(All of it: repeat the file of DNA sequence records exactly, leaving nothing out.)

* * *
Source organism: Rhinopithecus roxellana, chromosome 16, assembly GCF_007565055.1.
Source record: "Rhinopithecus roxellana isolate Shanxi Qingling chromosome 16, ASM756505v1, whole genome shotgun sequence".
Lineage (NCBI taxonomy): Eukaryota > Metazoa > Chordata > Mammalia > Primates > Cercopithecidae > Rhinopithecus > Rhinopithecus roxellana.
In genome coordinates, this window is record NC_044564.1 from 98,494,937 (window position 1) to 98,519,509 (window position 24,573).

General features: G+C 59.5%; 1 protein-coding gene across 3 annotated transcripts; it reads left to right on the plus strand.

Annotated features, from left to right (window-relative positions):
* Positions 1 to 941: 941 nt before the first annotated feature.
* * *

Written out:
Source organism: Rhinopithecus roxellana, chromosome 16, assembly GCF_007565055.1.
Source record: "Rhinopithecus roxellana isolate Shanxi Qingling chromosome 16, ASM756505v1, whole genome shotgun sequence".
Lineage (NCBI taxonomy): Eukaryota > Metazoa > Chordata > Mammalia > Primates > Cercopithecidae > Rhinopithecus > Rhinopithecus roxellana.
In genome coordinates, this window is record NC_044564.1 from 98,494,937 (window position 1) to 98,519,509 (window position 24,573).

General features: G+C 59.5%; 1 protein-coding gene across 3 annotated transcripts; it reads left to right on the plus strand.

Annotated features, from left to right (window-relative positions):
* Positions 1 to 941: 941 nt before the first annotated feature.